The whole-grain, gluten-free, no-knead, no-mess, life-changing loaf of bread. Psyllium seed husks are available at natural food stores or online. Other than the husks, which you can use in powder or intact form but are otherwise non-negotiable, this bread is adaptable to your mood and your pantry. Swap in like for like (nuts for nuts, grains for grains, and so forth), and your life can change a little bit differently every time. Adapted slightly from Sarah Britton of My New Roots. —Genius Recipes
(135 grams) sunflower seed kernels (not in the shell)
(90 grams) flax seeds
(65 grams) hazelnuts or almonds
1 1/2 cups
(145 grams) rolled oats (if making gluten-free, make sure to get certified gluten-free oats)
psyllium seed husks (3 tablespoons if using psyllium husk powder)
fine grain sea salt (add 1/2 teaspoon if using coarse salt)
maple syrup (for sugar-free diets, use a pinch of stevia)
melted coconut oil or ghee
1 1/2 cups
(350 milliliters) water
In This Recipe
In a flexible, silicon loaf pan or a standard loaf pan lined with parchment, combine all dry ingredients, stirring well. Whisk maple syrup, oil, and water together in a measuring cup. Add this to the dry ingredients and mix very well until everything is completely soaked and dough becomes very thick (if the dough is too thick to stir, add one or two teaspoons of water until the dough is manageable). Smooth out the top with the back of a spoon. Let sit out on the counter for at least 2 hours, or all day or overnight. To ensure the dough is ready, it should retain its shape even when you pull the sides of the loaf pan away from it or lift the parchment.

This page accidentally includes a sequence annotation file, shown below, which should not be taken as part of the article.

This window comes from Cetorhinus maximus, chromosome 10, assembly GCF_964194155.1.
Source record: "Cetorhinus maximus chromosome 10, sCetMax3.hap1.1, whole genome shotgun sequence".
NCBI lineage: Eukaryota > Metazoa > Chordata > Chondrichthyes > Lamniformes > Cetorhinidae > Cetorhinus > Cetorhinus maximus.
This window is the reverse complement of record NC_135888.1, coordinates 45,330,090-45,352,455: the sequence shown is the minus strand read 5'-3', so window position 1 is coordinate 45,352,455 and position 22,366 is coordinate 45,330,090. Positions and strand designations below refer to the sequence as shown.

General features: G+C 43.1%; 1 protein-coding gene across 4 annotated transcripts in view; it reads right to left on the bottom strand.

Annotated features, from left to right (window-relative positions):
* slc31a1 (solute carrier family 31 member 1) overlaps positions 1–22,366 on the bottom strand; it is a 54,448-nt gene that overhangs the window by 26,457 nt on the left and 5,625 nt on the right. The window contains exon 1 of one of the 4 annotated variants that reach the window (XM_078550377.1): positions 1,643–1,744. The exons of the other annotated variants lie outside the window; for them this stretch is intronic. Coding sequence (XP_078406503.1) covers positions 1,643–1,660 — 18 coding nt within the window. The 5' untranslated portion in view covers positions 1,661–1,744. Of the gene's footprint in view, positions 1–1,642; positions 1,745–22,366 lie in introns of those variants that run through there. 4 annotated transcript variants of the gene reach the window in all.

Preheat oven to 350° F / 175° C.
Place loaf pan in the oven on the middle rack, and bake for 20 minutes. Remove bread from loaf pan, place it upside down directly on the rack and bake for another 30 to 40 minutes. Bread is done when it sounds hollow when tapped. Let cool completely before slicing.
Store bread in a tightly sealed container for up to five days. Freezes well too – slice before freezing for quick and easy toast!
Genius recipes surprise us and make us rethink cooking tropes. They're handed down by luminaries of the food world and become their legacy. They get us talking and change the way we cook. And, once we've folded them into our repertoires, they make us feel pretty genius too. Watch for new Genius Recipes every Wednesday morning on our blog, dug up by Food52's Senior Editor Kristen Miglore.